Should I tithe if I’m in debt?
We believe that God honors the money that we give back to Him. We encourage you to sign up for FreedUp to begin a plan to get out of debt. At the same time, if you believe God is encouraging you to start tithing, even a small amount, we believe God honors this act of obedience and trust.
Why must the tithe go to the local church and not other kingdom endeavors? What if I don’t agree with how my local church spends money?
Giving to other kingdom endeavors is great. But we believe this is an offering. The point of the tithe is that the first 10% of our income is not our money, it is God’s money, and it’s a full surrender to give it back to our local church. Beyond the 10%, true generosity begins and giving to other kingdom endeavors is a fantastic way to make those offerings. The tithe, however, is a surrender to God and that includes surrendering where it goes. If we pick and choose where “our money” goes, then we are playing God with the money. That’s why He tells us where it should go.
Why gross versus net?
In the story of Cain and Abel, Abel brought the “immediate”, the first to God, and Abel is blessed. (Genesis 4:2-7) When we pay our taxes first (the equivalent of tithing on our net income), we are showing that there is something in our life that is more important than God. Surrendering the first 10% of our gross income to God shows God we are offering Him the first before anyone else. God’s first in our lives. Not Uncle Sam. Not the mortgage lender. Not the piggy bank.
If I can’t financially make the ten percent work now—debt, college kid living off of loans, hospital bills, new business startup—but I want to work towards it, does starting the tithe at one percent or five percent mean the rest of my money is cursed? Basically, is it better to not tithe at all until I can give ten percent?
In Malachi 3, God says we are stealing when we use that 10% for ourselves instead of giving it back to Him. God is always, however, looking at our heart. Talk to Him about it and ask him what you should do.
What do I do if I’m unemployed?
If you’re unemployed, and you do not have an income, then you have no income to tithe on.
What if I’m living off of social security or disability? Didn’t I already tithe on that money?
If you tithed off the gross on that money prior to collecting social security or disability, then you tithed off that money before so there is no increase to tithe off again. Again, this is a matter of the heart and a decision you should come to prayerfully with God.
My spouse doesn’t want to tithe, but I do. How do I honor my spouse and God at the same time?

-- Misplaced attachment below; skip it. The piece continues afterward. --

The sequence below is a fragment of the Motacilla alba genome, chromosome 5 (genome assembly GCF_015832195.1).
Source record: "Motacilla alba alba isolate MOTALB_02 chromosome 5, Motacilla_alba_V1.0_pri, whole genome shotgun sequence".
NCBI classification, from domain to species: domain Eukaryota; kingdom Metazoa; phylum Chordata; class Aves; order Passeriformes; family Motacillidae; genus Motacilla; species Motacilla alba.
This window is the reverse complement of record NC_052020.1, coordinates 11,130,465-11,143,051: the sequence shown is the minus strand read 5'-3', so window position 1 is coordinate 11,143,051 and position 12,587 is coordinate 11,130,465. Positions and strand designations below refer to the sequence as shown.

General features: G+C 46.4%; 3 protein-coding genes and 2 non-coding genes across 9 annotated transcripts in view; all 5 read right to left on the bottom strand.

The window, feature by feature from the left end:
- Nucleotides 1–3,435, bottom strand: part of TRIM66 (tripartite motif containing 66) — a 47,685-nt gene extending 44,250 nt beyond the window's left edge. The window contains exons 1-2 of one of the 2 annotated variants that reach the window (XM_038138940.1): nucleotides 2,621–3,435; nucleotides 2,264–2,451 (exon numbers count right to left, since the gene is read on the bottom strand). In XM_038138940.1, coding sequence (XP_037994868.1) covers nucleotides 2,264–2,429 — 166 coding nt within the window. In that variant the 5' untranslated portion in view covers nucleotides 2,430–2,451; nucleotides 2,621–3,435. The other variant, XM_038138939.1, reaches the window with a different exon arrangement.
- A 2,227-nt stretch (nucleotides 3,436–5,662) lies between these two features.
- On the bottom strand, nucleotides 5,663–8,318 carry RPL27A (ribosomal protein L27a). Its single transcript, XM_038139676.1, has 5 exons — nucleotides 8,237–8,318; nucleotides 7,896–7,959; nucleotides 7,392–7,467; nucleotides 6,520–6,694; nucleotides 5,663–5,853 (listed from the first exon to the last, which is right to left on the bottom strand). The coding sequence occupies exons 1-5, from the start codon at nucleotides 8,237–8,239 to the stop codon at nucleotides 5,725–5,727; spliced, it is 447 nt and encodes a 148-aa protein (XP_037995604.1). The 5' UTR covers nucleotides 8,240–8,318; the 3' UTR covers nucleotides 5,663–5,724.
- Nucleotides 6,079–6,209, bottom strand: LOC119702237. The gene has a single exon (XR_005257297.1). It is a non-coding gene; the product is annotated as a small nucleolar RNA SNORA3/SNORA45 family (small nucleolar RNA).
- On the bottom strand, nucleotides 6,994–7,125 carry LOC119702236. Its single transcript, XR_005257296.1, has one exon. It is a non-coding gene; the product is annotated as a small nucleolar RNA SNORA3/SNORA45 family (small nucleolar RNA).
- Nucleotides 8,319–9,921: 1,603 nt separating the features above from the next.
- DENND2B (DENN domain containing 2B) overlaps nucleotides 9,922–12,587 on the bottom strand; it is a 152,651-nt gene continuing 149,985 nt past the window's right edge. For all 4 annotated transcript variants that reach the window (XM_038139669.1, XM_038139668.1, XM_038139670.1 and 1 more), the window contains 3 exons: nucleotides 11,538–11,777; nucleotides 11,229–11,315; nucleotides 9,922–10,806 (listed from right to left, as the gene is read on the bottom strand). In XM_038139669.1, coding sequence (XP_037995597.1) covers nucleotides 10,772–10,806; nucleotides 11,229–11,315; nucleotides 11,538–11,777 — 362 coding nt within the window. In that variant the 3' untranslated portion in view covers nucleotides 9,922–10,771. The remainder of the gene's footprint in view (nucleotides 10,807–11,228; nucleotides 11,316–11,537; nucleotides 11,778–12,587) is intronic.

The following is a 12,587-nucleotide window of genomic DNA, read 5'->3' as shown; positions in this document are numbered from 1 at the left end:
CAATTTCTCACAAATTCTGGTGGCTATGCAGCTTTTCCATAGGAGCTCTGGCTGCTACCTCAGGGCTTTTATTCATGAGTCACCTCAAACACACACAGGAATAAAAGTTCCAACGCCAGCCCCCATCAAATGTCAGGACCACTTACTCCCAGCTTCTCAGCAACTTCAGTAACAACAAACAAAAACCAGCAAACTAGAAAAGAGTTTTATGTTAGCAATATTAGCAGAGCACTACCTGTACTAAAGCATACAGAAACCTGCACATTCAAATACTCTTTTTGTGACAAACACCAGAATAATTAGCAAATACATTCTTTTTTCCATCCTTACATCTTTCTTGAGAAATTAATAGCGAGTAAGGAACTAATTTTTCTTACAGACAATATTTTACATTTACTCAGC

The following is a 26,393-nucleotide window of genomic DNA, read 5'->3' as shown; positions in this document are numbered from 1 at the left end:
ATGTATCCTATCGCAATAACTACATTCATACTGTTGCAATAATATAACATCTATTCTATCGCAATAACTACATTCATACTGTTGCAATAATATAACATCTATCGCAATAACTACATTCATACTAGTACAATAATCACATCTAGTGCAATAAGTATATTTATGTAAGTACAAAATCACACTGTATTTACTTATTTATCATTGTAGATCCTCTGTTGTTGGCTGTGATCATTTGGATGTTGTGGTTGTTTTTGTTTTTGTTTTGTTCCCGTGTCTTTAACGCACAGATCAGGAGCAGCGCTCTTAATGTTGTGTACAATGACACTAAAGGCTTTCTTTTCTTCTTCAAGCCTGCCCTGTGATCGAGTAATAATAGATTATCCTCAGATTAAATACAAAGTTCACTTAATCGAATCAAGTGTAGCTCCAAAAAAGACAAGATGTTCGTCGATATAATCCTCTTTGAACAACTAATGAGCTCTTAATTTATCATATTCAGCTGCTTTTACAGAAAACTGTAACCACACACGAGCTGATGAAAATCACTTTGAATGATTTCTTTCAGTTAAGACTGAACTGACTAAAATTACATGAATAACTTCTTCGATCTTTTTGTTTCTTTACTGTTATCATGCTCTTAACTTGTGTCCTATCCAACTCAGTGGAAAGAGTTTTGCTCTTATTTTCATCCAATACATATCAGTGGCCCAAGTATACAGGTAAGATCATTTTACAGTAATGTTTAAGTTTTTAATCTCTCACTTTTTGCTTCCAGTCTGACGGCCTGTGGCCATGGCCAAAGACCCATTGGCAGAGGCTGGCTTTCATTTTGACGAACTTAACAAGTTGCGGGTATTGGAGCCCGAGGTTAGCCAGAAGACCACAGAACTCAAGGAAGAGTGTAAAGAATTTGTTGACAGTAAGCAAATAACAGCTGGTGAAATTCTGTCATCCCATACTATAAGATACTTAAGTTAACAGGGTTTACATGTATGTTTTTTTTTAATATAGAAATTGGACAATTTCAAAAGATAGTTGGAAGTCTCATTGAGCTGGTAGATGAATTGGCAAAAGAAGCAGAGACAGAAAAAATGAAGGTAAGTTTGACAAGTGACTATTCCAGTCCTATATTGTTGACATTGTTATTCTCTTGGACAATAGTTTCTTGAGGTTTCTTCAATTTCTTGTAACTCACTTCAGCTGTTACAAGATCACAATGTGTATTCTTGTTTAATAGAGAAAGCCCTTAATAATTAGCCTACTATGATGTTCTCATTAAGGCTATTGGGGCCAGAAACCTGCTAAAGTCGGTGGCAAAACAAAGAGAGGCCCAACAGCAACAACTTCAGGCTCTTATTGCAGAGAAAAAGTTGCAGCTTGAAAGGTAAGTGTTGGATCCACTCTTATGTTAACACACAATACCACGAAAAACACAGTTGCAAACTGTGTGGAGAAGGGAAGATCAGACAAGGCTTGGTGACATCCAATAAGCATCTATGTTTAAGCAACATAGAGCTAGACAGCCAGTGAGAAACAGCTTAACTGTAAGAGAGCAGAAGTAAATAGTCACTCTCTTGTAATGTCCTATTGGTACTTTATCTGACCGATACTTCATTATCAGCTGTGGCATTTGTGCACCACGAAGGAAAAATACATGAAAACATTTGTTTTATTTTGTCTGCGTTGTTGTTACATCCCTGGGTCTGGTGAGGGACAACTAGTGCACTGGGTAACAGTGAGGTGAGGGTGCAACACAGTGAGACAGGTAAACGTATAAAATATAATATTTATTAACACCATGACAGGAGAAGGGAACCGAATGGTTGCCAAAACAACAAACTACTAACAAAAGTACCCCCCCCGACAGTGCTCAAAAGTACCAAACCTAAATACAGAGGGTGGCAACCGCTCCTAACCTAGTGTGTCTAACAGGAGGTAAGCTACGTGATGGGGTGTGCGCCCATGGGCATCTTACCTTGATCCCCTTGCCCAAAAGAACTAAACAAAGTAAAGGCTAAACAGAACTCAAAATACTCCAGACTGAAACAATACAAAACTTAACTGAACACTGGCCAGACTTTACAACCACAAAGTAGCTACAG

If you are earning income, you should tithe on your income. If you are not earning income, then perhaps refraining from tithing is best. If you do receive any money in any form, perhaps ask God if you should tithe on that. But it’s never a good idea to be deceitful or pressure someone in marriage to do something they do not want to do.
If I have a business and pay myself from the business, what do I tithe on—my business profit or the income I take home from my business?
Tithe on the income you receive. You could then take a look at all the profit from the business, and tithe on that separately if that’s a business decision you want to make. Ask God what you should do.
What do blessings look like?
God does sometimes bless us financially. He also blesses us beyond the financial: the country we live in, the health we have, the friends we have, the opportunities we have to vacation, his protection over us, a reliable method of transportation, sensing more of his presence or hearing his voice. It’s everything God provides for us.
Should I tithe on gifts—like wedding gifts?
Let’s not get too legalistic with God. Rather than asking yourself what to do with the gift, try growing your giving to a place where you’re giving so sacrificially that this question isn’t even an issue. It’s truly between you and God.
Should I tithe on my portfolio increases or just when I take money out?
When you take money out or receive a payment/dividend, you should return the first 10% to God. In the case of stocks or an investment portfolio, you could pay on the increase yearly, but this is another area where it’s between you and God.
What does it mean to be a cheerful giver?
Being a cheerful giver means we “cheerfully” do what God says on our own accord. When you choose to give, sometimes this means you could be nervous about tithing or giving. Being a sacrificial giver doesn’t mean it always hurts, but it means you are trusting God.